The importance of this task skyrocketed during the supply chain crisis caused by the COVID-19 pandemic. Even after several redesigns for component consolidation, the bills of materials for the printer bars that are BDE’s main part for its printer OEM client boast around 300 different components. BDE has traditionally made about half of these in-house, but the shop needs to outsource the other half, often from suppliers chosen by the OEM.

While the customer decided to wait on the PCA boards it needed from suppliers in East Asian countries, not all components were so specialized as to require that wait. Instead, BDE could turn to its rapid prototyping corner to produce these other components in-house. Prototype machinist Daniel Shaw says that even now, much of his job is machining parts to fulfill gaps in the supply chain.

A workbench in BDE, with outlines of tools in blue where they should be stored.

BDE’s 5S (sort, set in order, shine, standardize and sustain) workplace philosophy not only helps the shop keep track of its hand tools, but helps with tracking its tooling use as well. The shop’s MSC Industrial Supply Co. tooling chest assigns part numbers to each tool, improving machinists’ ability to find what they need by referring to the setup sheet.

Transcribing Tribal Knowledge

BDE has been successfully adapting programs for part revisions and filling in supply chain gaps thanks to a major initiative to eliminate what operations manager Ryan Hale calls “tribal knowledge.” While process documentation had been extremely important to BDE in its prototyping days, the departure of a key process leader near the time the shop began transitioning to production disrupted its documentation policy. In 2019, the shop began reemphasizing formal process documentation, ensuring that improved process knowledge transferred through setup sheets.

This has both increased the shop’s agility by enabling machinists to run a wider variety of jobs faster and helped the shop train newer employees. Key to this transformation has been the shop’s programming staff, most of whom previously worked at shops with strong process documentation traditions, which they have adapted for use at BDE.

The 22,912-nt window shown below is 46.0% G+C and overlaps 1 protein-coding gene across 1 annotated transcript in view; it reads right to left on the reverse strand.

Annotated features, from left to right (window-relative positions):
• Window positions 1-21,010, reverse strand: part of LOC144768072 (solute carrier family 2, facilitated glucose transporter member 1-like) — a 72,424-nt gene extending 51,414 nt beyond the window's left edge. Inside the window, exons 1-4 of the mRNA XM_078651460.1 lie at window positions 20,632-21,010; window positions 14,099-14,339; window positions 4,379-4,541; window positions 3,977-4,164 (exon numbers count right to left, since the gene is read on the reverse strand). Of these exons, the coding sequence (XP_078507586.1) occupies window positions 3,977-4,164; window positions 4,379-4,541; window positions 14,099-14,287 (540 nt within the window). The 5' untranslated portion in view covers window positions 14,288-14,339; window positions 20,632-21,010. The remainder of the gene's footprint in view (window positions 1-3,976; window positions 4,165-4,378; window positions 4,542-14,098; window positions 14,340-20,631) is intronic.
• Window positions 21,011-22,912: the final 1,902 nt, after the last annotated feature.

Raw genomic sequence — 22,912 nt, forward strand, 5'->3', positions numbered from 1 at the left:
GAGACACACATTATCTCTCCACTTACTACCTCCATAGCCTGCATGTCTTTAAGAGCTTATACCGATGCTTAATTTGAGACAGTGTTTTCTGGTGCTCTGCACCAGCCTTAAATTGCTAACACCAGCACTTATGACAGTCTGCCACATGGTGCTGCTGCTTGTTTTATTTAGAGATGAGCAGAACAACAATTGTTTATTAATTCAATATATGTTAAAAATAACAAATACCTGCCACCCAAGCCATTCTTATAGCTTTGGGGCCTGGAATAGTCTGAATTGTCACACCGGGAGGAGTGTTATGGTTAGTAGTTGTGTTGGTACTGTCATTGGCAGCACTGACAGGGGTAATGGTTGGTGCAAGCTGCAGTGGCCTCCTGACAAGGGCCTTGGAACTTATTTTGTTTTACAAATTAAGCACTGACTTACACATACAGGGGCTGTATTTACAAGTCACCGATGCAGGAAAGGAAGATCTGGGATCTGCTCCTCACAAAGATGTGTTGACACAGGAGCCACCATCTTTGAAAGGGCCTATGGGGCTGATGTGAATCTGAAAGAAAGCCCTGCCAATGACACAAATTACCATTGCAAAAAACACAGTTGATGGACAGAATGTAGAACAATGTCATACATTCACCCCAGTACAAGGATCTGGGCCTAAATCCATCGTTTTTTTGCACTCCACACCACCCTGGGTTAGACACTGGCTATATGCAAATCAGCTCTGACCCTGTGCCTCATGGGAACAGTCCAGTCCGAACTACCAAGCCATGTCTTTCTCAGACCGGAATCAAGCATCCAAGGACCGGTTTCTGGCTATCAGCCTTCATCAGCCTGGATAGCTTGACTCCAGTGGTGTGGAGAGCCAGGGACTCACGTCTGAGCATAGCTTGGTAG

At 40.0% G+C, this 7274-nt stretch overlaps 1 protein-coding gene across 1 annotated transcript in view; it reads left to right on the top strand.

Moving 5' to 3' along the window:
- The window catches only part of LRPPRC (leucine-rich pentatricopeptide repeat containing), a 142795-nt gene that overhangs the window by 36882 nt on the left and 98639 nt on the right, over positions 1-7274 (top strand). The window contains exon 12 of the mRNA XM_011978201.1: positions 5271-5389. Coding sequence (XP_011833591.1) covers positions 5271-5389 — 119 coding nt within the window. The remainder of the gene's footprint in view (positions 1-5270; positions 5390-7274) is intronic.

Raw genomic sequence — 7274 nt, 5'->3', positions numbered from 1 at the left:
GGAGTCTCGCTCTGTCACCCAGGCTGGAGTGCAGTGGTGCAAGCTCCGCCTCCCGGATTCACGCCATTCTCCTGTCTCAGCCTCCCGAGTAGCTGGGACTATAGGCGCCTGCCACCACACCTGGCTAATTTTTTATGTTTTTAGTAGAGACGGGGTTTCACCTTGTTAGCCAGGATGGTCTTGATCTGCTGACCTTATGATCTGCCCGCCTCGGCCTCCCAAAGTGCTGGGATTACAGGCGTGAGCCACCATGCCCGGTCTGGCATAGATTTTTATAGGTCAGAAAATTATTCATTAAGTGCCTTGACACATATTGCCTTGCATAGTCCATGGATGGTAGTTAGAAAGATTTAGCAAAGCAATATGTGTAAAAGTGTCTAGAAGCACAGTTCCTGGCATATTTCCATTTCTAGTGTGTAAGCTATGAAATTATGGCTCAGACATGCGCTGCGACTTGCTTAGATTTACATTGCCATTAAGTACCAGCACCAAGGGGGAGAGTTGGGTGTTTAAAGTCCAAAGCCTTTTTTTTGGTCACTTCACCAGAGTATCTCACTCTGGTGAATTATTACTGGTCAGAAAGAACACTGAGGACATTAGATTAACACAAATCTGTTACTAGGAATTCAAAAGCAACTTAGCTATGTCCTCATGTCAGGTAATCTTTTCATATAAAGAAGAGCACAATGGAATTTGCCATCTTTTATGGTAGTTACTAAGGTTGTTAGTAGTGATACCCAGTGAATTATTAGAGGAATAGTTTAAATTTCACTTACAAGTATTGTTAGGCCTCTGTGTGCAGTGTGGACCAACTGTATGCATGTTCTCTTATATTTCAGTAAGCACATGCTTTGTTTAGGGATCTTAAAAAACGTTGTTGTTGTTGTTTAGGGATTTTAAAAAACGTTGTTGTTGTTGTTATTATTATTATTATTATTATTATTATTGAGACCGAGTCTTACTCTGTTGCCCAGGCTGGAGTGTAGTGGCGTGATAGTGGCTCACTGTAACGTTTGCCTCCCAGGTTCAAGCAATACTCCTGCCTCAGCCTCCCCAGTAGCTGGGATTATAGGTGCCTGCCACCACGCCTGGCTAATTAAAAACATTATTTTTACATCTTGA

This increase in documentation is supported by the shop’s Global Shop Solutions ERP system. Dispatch lists developed through the software provide per-machine schedules of upcoming jobs, which management updates every Monday to account for any urgent changes. Ryan Hale also credits the system with simplifying parts quoting and says the shop uses it to generate work orders, complete with tool and material lists.

A BDE machinist holding a prototype part

In addition to shifting its hiring strategy, BDE has overhauled its benefits to retain its current staff. One notable benefit is the shop’s healthcare coverage, as BDE pays 100% of its employees’ medical, dental and vision premiums, as well as 50% of those for dependents. For employees on spouses’ medical plans or young enough to qualify for their parents’ plans, the company provides them 50% of the cost of premiums as a discretionary “medical benefit.”

Beyond Button Pushing

Thorough process documentation has also served BDE’s hiring efforts. As the shop is facing the same shortage of trained applicants as most manufacturers across the country, it has taken to both hiring mechanically inclined new folks and offering opportunities for people in other departments to retrain as machinists. Rick Hale says new employees are only button pushers for the duration of training as they learn on the job, shadowing departments and consulting experienced employees.

Ryan Hale says the goal is to familiarize these greenhorns with the setup sheet and tool list until they are ready to set up tools and vises themselves. Then, the shop encourages them to progress to more challenging aspects of machining.

Gradually ramping up responsibilities for machinists has not only attracted people fresh to the field, but has also won over employees from other shops — Hale points to the example of one employee whose previous employer assigned him strictly as a parts loader, with no opportunity to grow or progress. Hale says this employee has swiftly learned the basics of machining and excels on the shop floor, a prime example of BDE’s willingness to adapt leading to better outcomes for its bottom line and — perhaps more importantly — its people.